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I have a mesh of triangles. Triangles has different "colors". Like this:

enter image description here

What I need to get is the optimised mesh, where excessive triangles are merged into a convex polygons. Like this:

enter image description here

Can some one give me a link on some algorithms to acomplish that? Thanks in advance!

P.S. I'm using C#.

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I've tried to merge two adjacent triangles and then adding more triangles to the polygon, each time checking, is the resulting polygon convex? This method works but the result is very nonoptimal. Preferably I need some algorithm, that can give me the most optimal result. Like the mesh optimization algorithm. But I would be grateful for any help you can provide. – PanCotzky Jan 15 '13 at 8:23
    
Is it important that the resulting shapes use only the edges that are present in the original mesh, or can you add edges as required? – ryanm Jan 15 '13 at 14:04

The Hertel-Mehlhorn Algorithm is the standard approach for doing this; it can be summarized as

  1. Start with a triangulation of polygon P;
  2. remove an inessential diagonal
  3. repeat.

(from http://www.philvaz.com/compgeom/)

This works in polynomial time, and has a bounds on optimality, although it isn't necessarily the most optimal.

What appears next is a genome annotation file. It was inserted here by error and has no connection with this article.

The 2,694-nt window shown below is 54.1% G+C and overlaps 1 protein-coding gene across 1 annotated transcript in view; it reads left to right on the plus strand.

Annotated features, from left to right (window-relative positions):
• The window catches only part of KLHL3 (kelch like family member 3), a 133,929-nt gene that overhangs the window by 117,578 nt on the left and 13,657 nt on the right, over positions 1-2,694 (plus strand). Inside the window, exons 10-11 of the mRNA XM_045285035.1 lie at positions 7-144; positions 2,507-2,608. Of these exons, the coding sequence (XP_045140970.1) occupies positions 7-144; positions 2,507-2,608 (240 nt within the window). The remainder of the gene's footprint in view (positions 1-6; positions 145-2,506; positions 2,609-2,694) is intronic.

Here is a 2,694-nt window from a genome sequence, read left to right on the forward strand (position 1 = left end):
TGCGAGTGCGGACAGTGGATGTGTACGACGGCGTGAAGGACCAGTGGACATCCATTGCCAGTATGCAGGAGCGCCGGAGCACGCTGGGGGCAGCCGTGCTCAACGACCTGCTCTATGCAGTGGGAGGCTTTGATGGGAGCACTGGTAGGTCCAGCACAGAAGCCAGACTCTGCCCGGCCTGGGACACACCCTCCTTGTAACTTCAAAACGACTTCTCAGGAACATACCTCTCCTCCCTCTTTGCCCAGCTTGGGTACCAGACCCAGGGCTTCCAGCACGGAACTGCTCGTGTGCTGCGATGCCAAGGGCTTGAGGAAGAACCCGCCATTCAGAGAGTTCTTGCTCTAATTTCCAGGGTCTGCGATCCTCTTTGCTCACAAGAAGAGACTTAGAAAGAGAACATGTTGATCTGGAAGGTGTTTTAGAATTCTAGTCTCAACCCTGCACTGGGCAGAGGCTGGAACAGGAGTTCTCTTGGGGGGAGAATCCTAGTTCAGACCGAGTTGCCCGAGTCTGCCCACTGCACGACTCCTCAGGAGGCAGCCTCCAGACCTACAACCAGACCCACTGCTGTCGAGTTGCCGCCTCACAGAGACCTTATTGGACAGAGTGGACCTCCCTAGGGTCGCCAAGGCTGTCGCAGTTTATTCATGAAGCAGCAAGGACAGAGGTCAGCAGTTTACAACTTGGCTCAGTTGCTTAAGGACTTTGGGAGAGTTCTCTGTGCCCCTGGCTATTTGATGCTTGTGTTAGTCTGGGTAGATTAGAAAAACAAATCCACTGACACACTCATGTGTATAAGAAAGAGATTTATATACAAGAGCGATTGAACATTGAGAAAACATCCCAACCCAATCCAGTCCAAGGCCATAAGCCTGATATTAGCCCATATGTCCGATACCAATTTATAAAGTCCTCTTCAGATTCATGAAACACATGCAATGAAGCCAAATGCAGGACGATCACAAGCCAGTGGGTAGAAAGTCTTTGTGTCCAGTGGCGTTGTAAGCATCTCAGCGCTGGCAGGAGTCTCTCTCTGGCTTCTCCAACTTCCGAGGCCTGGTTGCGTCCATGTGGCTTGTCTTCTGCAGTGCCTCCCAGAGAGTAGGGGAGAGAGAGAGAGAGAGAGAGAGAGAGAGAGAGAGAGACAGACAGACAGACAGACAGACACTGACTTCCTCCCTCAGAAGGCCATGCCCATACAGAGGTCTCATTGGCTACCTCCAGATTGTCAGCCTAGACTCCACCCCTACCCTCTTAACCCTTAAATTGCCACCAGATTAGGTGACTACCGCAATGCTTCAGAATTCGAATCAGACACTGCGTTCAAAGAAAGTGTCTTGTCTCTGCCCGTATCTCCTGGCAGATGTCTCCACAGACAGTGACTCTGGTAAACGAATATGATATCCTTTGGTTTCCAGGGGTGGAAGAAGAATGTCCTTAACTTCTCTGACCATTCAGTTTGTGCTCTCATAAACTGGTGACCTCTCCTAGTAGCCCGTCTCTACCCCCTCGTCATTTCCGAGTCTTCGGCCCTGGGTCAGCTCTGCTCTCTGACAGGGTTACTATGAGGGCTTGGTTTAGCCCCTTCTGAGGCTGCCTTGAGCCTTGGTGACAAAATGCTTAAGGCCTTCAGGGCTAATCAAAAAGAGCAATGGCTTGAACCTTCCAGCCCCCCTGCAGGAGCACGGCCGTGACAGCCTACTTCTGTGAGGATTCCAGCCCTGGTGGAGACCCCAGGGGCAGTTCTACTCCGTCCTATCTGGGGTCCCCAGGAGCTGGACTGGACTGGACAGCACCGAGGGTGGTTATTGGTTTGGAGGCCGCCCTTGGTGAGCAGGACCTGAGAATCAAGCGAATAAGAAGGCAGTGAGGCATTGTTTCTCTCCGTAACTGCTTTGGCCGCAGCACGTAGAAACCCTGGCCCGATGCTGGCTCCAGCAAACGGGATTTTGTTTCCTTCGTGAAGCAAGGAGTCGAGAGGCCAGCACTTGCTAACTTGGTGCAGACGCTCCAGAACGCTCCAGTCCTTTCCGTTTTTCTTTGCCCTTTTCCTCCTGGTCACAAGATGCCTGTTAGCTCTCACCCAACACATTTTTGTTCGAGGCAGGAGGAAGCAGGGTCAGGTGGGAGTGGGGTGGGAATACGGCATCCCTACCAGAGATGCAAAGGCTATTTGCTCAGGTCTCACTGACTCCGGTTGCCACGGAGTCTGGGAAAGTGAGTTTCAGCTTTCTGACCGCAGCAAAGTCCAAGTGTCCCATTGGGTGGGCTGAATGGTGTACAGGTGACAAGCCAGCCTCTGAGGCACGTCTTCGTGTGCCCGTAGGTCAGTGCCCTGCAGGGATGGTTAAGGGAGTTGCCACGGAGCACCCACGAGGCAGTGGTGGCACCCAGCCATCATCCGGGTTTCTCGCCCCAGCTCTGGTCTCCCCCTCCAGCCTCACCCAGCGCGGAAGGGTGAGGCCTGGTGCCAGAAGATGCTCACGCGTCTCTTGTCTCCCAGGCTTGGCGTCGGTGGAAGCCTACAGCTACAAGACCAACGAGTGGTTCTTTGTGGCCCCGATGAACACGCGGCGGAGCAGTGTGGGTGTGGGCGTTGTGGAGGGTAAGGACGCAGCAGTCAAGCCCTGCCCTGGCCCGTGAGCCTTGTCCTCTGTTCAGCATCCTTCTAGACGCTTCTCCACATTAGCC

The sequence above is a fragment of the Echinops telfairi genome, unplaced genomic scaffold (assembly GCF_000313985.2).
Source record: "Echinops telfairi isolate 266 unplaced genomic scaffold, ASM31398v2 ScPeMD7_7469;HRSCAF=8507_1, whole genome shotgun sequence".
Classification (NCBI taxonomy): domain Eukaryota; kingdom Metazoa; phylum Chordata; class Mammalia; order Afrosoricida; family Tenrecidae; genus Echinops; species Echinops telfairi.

In your case, you'd modify step #2 by not considering diagonals between triangles of different colors.

One heuristic that generally produces "nicer looking" pieces is to merge the longest diagonal at each step.

Hope that helps.

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I don't have any links to algorithms to solve this problem, but I think a better approach than building the convex polygons up a triangle at a time might be to first merge the triangles into the largest simple polygons (i.e.: they can be concave, but without holes) you can, and then splitting these large polygons down into their convex constituents.

You know which vertices these splits will occur at due to the internal angle being greater than 180 degrees, then you just need to select the incident edge along which to split. The precise method of selecting an optimal edge to split along is not a simple problem, but a reasonable heuristic might be to maximise the number of <180 degree internal angles after the split.

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